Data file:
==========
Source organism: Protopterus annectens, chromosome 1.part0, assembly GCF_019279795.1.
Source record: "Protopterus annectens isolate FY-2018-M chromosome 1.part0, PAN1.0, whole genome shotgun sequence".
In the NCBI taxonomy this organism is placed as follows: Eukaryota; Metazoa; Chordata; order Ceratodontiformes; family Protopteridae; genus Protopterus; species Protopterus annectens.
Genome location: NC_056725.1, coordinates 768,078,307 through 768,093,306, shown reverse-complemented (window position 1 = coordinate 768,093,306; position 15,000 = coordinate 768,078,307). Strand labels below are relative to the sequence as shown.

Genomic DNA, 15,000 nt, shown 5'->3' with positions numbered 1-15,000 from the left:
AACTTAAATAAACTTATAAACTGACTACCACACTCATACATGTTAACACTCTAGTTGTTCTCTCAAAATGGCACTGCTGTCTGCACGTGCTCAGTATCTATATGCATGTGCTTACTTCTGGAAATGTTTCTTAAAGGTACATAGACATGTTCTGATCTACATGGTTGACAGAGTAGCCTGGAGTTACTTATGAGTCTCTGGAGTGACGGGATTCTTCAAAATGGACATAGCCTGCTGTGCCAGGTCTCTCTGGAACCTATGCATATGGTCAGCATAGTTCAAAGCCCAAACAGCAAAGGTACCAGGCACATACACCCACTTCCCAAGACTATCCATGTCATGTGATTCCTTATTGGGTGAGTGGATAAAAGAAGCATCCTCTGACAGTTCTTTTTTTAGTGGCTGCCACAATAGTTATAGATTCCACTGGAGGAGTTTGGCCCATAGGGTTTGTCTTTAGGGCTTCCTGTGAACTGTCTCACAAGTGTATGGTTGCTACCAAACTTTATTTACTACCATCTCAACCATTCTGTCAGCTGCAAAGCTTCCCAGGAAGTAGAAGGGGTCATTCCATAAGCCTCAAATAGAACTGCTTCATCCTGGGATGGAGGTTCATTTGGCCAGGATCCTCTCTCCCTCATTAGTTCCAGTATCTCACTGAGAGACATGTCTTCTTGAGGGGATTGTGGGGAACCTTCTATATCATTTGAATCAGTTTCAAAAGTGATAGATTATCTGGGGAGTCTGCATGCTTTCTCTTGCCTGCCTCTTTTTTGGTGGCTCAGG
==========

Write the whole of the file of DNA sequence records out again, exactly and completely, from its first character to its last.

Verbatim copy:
Source organism: Protopterus annectens, chromosome 1.part0, assembly GCF_019279795.1.
Source record: "Protopterus annectens isolate FY-2018-M chromosome 1.part0, PAN1.0, whole genome shotgun sequence".
In the NCBI taxonomy this organism is placed as follows: Eukaryota; Metazoa; Chordata; order Ceratodontiformes; family Protopteridae; genus Protopterus; species Protopterus annectens.
Genome location: NC_056725.1, coordinates 768,078,307 through 768,093,306, shown reverse-complemented (window position 1 = coordinate 768,093,306; position 15,000 = coordinate 768,078,307). Strand labels below are relative to the sequence as shown.

Genomic DNA, 15,000 nt, shown 5'->3' with positions numbered 1-15,000 from the left:
AACTTAAATAAACTTATAAACTGACTACCACACTCATACATGTTAACACTCTAGTTGTTCTCTCAAAATGGCACTGCTGTCTGCACGTGCTCAGTATCTATATGCATGTGCTTACTTCTGGAAATGTTTCTTAAAGGTACATAGACATGTTCTGATCTACATGGTTGACAGAGTAGCCTGGAGTTACTTATGAGTCTCTGGAGTGACGGGATTCTTCAAAATGGACATAGCCTGCTGTGCCAGGTCTCTCTGGAACCTATGCATATGGTCAGCATAGTTCAAAGCCCAAACAGCAAAGGTACCAGGCACATACACCCACTTCCCAAGACTATCCATGTCATGTGATTCCTTATTGGGTGAGTGGATAAAAGAAGCATCCTCTGACAGTTCTTTTTTTAGTGGCTGCCACAATAGTTATAGATTCCACTGGAGGAGTTTGGCCCATAGGGTTTGTCTTTAGGGCTTCCTGTGAACTGTCTCACAAGTGTATGGTTGCTACCAAACTTTATTTACTACCATCTCAACCATTCTGTCAGCTGCAAAGCTTCCCAGGAAGTAGAAGGGGTCATTCCATAAGCCTCAAATAGAACTGCTTCATCCTGGGATGGAGGTTCATTTGGCCAGGATCCTCTCTCCCTCATTAGTTCCAGTATCTCACTGAGAGACATGTCTTCTTGAGGGGATTGTGGGGAACCTTCTATATCATTTGAATCAGTTTCAAAAGTGATAGATTATCTGGGGAGTCTGCATGCTTTCTCTTGCCTGCCTCTTTTTTGGTGGCTCAGG